Marketing on Facebook: Make It Work!

It’s not enough to add social media to your marketing toolbox. You need to plan how you will use it to increase your sales. Then you need to make it work to do that.

As part of their marketing mix, we manage the Facebook page for one of our clients. When we took it over they had less than 50 “Likes” and posted once or twice a month. Most of their fans were investors and employees. They hadn’t really considered what would motivate a customer to follow them and they didn’t really think about why it would be good for their marketing.

I don’t recommend a Facebook page for every business but it seemed like a good opportunity for this company. They are a retailer who is growing and adding new locations across several states.  Their goal is to increase store sales.  Facebook is useful for:

  • Raising company visibility
  • Building loyalty to the brand
  • Encouraging store traffic.

The way to do these things is to make sure that you have a clear strategy and process. Respond to any message promptly and post regularly. The posts must be interesting to the company’s customers in order to develop fan support.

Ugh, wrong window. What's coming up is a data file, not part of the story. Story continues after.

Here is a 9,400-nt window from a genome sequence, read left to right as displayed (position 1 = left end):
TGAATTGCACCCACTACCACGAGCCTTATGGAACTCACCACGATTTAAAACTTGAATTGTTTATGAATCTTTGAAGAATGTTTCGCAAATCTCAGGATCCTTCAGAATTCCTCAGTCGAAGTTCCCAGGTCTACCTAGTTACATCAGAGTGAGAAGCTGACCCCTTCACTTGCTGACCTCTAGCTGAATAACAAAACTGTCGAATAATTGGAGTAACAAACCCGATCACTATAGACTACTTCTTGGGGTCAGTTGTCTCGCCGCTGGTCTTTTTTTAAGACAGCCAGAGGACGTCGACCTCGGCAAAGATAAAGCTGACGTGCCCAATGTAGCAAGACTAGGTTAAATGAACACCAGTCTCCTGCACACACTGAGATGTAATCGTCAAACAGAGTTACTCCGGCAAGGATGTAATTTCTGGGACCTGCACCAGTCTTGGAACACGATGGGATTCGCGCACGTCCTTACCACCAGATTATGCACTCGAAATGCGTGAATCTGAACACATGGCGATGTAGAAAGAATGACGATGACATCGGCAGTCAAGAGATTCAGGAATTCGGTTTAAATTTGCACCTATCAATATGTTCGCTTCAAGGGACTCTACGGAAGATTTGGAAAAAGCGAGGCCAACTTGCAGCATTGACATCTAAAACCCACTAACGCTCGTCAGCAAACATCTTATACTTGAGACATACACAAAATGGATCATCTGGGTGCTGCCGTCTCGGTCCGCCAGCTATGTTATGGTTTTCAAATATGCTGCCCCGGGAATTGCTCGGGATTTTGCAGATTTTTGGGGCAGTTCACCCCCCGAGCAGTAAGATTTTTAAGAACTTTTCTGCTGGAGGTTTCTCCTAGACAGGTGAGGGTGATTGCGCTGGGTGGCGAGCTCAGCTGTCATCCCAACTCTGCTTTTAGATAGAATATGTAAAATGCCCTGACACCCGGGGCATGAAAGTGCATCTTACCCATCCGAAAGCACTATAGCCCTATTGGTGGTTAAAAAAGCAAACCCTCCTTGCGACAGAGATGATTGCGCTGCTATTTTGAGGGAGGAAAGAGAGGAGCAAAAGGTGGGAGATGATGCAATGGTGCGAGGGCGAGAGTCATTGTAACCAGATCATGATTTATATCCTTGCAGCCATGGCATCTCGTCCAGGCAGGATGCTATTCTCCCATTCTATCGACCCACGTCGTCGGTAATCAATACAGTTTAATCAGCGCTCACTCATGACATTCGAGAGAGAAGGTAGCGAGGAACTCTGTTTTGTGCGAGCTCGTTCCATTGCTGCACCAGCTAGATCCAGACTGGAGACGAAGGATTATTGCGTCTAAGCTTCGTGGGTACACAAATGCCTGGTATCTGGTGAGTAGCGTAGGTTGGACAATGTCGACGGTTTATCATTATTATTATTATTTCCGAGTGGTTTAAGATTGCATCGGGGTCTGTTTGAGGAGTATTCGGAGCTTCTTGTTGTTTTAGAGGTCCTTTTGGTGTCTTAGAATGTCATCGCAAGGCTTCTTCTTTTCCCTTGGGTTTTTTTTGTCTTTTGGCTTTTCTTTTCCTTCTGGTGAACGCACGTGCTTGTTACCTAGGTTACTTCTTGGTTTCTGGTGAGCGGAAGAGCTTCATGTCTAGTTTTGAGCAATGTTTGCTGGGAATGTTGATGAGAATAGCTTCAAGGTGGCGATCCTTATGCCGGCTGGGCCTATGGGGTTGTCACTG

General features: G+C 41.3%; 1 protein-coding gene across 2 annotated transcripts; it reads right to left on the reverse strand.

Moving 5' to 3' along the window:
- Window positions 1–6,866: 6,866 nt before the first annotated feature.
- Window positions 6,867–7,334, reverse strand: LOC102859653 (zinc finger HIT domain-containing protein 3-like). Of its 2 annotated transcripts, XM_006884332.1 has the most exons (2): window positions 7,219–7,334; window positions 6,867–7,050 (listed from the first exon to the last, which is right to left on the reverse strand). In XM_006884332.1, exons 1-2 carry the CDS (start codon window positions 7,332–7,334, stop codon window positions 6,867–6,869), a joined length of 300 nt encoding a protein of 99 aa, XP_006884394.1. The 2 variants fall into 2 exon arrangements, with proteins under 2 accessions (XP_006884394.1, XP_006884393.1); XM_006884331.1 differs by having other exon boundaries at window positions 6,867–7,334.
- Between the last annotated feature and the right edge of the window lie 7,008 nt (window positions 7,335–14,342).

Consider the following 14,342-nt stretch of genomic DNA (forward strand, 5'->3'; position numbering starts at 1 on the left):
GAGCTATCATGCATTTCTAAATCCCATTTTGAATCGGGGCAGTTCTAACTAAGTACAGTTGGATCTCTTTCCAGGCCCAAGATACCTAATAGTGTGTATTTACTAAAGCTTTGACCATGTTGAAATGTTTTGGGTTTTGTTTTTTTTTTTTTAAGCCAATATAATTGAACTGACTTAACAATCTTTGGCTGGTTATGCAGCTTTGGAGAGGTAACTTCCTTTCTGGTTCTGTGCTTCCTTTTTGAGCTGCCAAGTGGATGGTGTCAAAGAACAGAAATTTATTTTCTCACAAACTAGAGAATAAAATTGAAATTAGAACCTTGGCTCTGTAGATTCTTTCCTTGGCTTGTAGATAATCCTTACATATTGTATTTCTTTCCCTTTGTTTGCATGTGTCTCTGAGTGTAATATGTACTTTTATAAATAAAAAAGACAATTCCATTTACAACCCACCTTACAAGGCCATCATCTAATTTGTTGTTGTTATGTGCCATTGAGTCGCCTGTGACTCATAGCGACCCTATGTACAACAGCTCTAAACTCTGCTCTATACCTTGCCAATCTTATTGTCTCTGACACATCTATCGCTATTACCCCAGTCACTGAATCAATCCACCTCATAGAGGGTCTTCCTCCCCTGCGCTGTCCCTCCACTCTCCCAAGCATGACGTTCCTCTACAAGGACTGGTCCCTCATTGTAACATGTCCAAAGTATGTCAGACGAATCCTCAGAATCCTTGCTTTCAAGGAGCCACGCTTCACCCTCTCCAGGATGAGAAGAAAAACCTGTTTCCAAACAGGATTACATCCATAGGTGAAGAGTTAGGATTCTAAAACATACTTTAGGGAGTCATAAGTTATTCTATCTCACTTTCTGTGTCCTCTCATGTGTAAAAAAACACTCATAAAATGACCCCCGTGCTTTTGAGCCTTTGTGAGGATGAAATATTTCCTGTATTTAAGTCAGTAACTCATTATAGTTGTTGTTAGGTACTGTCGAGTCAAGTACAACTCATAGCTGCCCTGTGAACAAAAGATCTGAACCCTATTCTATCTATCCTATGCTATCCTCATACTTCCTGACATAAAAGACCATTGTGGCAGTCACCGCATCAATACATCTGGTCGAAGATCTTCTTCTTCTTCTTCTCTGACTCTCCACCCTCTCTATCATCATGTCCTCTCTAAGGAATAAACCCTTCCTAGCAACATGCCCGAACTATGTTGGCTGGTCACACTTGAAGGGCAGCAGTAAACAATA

The content of the posts should include:

  • Photos of customers (everyone likes to see themselves)
  • Photos of employees helping customers
  • Store news
  • Special Offers
  • Contests and sweepstakes
  • Useful information.

Ideally, there should be a post every day or two and it should be clear that visiting the company page is beneficial to the customer. In our case, we have encouraged store managers to send us photos and added sweepstakes and contests.

It’s only been a couple of weeks since we initiated the campaign, but we now have more than 200 likes and our Facebook activity has gone up a lot. We will need to see if that translates into increased sales.

Is a Facebook page right for your company? Maybe, maybe not. It depends upon your business and whether you have the time to maintain the page.

If you do decide to do it, be sure to have goals and make a commitment to keep it up. This kind of tactic takes time to mature.